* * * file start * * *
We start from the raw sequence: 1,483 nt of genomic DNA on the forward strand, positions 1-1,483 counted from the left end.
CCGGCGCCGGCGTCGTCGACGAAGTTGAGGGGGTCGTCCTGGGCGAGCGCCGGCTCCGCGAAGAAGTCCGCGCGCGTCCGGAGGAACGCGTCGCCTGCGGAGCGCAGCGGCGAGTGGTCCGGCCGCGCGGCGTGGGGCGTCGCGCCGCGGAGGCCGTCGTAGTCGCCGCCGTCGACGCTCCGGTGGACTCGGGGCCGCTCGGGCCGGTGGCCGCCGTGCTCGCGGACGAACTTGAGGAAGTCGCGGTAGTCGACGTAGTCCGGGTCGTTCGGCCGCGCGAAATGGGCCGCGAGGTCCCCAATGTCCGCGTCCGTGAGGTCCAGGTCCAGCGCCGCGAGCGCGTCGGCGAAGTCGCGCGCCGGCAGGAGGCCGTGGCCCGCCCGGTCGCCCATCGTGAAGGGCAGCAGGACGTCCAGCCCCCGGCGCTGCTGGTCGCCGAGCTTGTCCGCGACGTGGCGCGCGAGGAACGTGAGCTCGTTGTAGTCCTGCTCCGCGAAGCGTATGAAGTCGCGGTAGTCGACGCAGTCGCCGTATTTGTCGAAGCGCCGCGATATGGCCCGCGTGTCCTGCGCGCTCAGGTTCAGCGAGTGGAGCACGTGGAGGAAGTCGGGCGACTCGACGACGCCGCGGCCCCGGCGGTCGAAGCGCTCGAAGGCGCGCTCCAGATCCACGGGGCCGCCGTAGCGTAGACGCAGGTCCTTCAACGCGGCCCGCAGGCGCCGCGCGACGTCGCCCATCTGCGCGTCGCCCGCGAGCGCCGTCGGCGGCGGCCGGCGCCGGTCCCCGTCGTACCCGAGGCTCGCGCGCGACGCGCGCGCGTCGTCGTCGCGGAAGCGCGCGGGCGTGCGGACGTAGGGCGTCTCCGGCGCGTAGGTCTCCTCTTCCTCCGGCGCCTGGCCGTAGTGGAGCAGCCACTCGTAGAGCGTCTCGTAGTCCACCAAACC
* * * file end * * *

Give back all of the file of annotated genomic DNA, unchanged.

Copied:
We start from the raw sequence: 1,483 nt of genomic DNA on the forward strand, positions 1-1,483 counted from the left end.
CCGGCGCCGGCGTCGTCGACGAAGTTGAGGGGGTCGTCCTGGGCGAGCGCCGGCTCCGCGAAGAAGTCCGCGCGCGTCCGGAGGAACGCGTCGCCTGCGGAGCGCAGCGGCGAGTGGTCCGGCCGCGCGGCGTGGGGCGTCGCGCCGCGGAGGCCGTCGTAGTCGCCGCCGTCGACGCTCCGGTGGACTCGGGGCCGCTCGGGCCGGTGGCCGCCGTGCTCGCGGACGAACTTGAGGAAGTCGCGGTAGTCGACGTAGTCCGGGTCGTTCGGCCGCGCGAAATGGGCCGCGAGGTCCCCAATGTCCGCGTCCGTGAGGTCCAGGTCCAGCGCCGCGAGCGCGTCGGCGAAGTCGCGCGCCGGCAGGAGGCCGTGGCCCGCCCGGTCGCCCATCGTGAAGGGCAGCAGGACGTCCAGCCCCCGGCGCTGCTGGTCGCCGAGCTTGTCCGCGACGTGGCGCGCGAGGAACGTGAGCTCGTTGTAGTCCTGCTCCGCGAAGCGTATGAAGTCGCGGTAGTCGACGCAGTCGCCGTATTTGTCGAAGCGCCGCGATATGGCCCGCGTGTCCTGCGCGCTCAGGTTCAGCGAGTGGAGCACGTGGAGGAAGTCGGGCGACTCGACGACGCCGCGGCCCCGGCGGTCGAAGCGCTCGAAGGCGCGCTCCAGATCCACGGGGCCGCCGTAGCGTAGACGCAGGTCCTTCAACGCGGCCCGCAGGCGCCGCGCGACGTCGCCCATCTGCGCGTCGCCCGCGAGCGCCGTCGGCGGCGGCCGGCGCCGGTCCCCGTCGTACCCGAGGCTCGCGCGCGACGCGCGCGCGTCGTCGTCGCGGAAGCGCGCGGGCGTGCGGACGTAGGGCGTCTCCGGCGCGTAGGTCTCCTCTTCCTCCGGCGCCTGGCCGTAGTGGAGCAGCCACTCGTAGAGCGTCTCGTAGTCCACCAAACC